11.06.2006

Why I Refuse to Buy a Bunch of Bratz (or Raise Any, Either)


Good parents love to see their kids happy. It's difficult not to get lost in the joy in their eyes when they get something they "always wanted". And it's hard not to get them "what they always wanted" without it morphing into more than one thing. Repeatedly. It's a tough balancing act between not wanting them to end up in therapy in twenty years versus not wanting to witness them rot to the core.

It took many a trip to ToysRUs before MJ and I decided it was time to stop the madness. We were reluctant to admit that our daughter was incapable of watching tv or taking a family trip to Target without clammoring for more plastic crap, and that something needed to be done.

Finally, I understood why my parents only bought toys for Christmas and birthdays. They weren't cheap, they just didn't want their kids to be spoiled.

But it's not an easy battle (just ask anyone who's ever taken a kid to FAO Schwarz). So for folks who still struggle against parental corporate consumerism, but don't know where to draw the line, see if this following example pertains to you:

Day One:
Child sees loud, crappy tv commercial on tv touting the virtues on some toy child doesn't already have. Child demands parent to watch commercial, claiming "See, mommy/daddy, that's it! That's (insert random toy's name here)! Can I get it? Can I get that...please?!

Day Two:
Parent remembers name of forementioned toy, and for whatever reason (love usually), buys it. Child is delighted to receive toy, takes it out of its packaging and immediately begins playing with it.

Day Three:
Child integrates toy into collection. Parents feel like good parents.

Day Four:
Random crap begins collecting dust.

Day Five:
Crap continues to collect dust as child watches tv, looking for new commercial selling another piece of random crap for parents to buy.

Is it just me, or is there a pattern forming here?

I want to raise children who that don't take things for granted not only because I want them to grow into kind, thoughtful people, but also for the good of the world (yes, it really is that deep to me). Because spoiled little kids who get everything they ask for run a severe risk of growing into selfish jackasses. They're the type of people who become corporate ceos, loan officers and grocery store managers who make folks go home and vent to their partners about some idiot who ruined their day. The type of people who make life hard for everybody else.

Because everything came to them just a little too easy.

How do you feel about the plethora of tv commercial aimed at our children and our wallets? How do you cope?

5 comments:

Saige said...

Though we probably wouldn't agree on certain issues, I love the way you tell it like it is. My sister always has always said she hates plastic. And how her children will never play with it. And I always agreed with her. But here I am, putting container after container of plastic away every day. How did it happen? Only having a 2 year old, I am just beginning the I-want-that-after-having-seen-a-commercial stage. Thank you for laying that warning out so plainly! I do not want to start that pattern.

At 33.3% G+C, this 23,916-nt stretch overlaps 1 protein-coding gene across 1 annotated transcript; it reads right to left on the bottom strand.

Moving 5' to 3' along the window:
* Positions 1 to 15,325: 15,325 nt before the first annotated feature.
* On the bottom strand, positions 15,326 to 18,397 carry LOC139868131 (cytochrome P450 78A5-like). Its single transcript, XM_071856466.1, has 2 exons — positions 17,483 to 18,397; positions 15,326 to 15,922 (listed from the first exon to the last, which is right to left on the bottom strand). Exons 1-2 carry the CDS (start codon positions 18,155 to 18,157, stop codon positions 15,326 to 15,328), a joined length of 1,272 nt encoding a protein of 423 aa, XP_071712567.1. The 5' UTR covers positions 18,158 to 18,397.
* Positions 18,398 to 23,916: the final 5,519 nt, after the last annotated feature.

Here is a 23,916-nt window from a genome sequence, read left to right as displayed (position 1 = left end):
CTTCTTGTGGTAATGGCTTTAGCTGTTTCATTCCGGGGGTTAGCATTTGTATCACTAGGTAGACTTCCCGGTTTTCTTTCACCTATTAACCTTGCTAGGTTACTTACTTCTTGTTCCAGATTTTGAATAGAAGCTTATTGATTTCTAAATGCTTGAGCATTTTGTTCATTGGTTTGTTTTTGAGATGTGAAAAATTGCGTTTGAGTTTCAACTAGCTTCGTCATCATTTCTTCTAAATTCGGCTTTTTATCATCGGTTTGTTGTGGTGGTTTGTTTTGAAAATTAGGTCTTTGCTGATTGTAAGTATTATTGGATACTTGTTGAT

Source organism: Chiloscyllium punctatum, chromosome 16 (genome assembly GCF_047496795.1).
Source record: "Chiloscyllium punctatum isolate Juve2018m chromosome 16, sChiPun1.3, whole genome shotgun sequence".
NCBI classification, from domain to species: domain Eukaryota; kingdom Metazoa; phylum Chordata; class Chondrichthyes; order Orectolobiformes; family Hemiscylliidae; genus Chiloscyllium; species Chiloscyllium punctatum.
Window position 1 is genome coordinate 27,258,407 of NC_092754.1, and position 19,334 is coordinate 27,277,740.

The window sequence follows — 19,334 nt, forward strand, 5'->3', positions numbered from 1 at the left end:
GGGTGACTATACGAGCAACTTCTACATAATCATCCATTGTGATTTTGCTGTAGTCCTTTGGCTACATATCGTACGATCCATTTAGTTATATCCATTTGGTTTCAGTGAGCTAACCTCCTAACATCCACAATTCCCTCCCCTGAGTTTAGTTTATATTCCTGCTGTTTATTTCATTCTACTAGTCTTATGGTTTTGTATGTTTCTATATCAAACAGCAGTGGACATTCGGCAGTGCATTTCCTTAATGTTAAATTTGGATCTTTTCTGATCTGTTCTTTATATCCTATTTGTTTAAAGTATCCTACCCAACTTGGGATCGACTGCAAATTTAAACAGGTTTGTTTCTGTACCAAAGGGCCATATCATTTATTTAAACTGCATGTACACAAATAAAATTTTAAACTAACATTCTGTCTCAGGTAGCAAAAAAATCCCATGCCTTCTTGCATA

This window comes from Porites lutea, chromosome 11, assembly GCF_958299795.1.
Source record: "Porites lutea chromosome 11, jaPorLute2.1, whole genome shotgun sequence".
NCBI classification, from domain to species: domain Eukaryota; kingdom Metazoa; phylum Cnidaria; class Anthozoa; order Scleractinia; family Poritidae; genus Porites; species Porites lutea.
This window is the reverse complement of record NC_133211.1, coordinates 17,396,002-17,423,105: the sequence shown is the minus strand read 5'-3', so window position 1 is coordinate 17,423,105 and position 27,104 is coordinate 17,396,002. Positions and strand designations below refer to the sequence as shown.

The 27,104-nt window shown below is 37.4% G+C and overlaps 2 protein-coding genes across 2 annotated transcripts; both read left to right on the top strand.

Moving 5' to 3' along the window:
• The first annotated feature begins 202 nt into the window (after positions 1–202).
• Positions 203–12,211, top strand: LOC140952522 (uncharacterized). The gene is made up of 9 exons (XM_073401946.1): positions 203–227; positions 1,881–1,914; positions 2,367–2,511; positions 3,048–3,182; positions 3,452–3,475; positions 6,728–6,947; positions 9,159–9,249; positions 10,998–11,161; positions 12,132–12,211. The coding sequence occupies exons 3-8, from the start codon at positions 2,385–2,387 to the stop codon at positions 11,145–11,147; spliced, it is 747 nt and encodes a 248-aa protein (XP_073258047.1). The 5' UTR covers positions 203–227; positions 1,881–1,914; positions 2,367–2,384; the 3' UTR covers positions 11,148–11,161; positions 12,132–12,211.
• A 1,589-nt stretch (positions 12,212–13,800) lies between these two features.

Ginny said...

Even with out TV (They?We?) have an incredible lust for stuff. My soon to be 3 year old has a new item he wants weekly. Instead of being based on TV adds they are based on life (guitar, yellow diesel engine, rocketship, etc). His requests are so frequent he now answers his own questions with "maybe for your birthday"
G (confessions of a plastic purchaser)

queenlatreesa said...

First time on your blog, and I am hooked! My Wusband is just the type of selfish jackass you speak of! After ruining my days for 5 years, I finally had to admit that he was going to keep on taking because by god he Deserved It!

Thanks again to his overindulgent parents, who, by the way, have decided to keep ME and let him go in the divorce!

Dee said...

It's definitely a struggle. My 6 y/o is quite the little consumer, always thinking of what can be bought next. I really try to balance his needs and wants with our family philosophies. We donate and talk about charity and why people are more important than things...and then he asks if he can have a new hot wheels, hah.

Yolanda said...

You hit the nail on the preschooler consumerism cycle. We pretty much weaned him from regular tv- only letting him watch animated movies now and then. Of course on the weekend my dh likes cartoons too so he watches them with him and winds up asking for any and everything he sees (and if its a girl toy he insists his cousin really needs it). We talk about what he has and what he needs and one day he did turn down a toy my sister offered to buy him saying he already has enough toys so thank you (of course the next day he asked me if we cuoold go back to the store and buy it lol).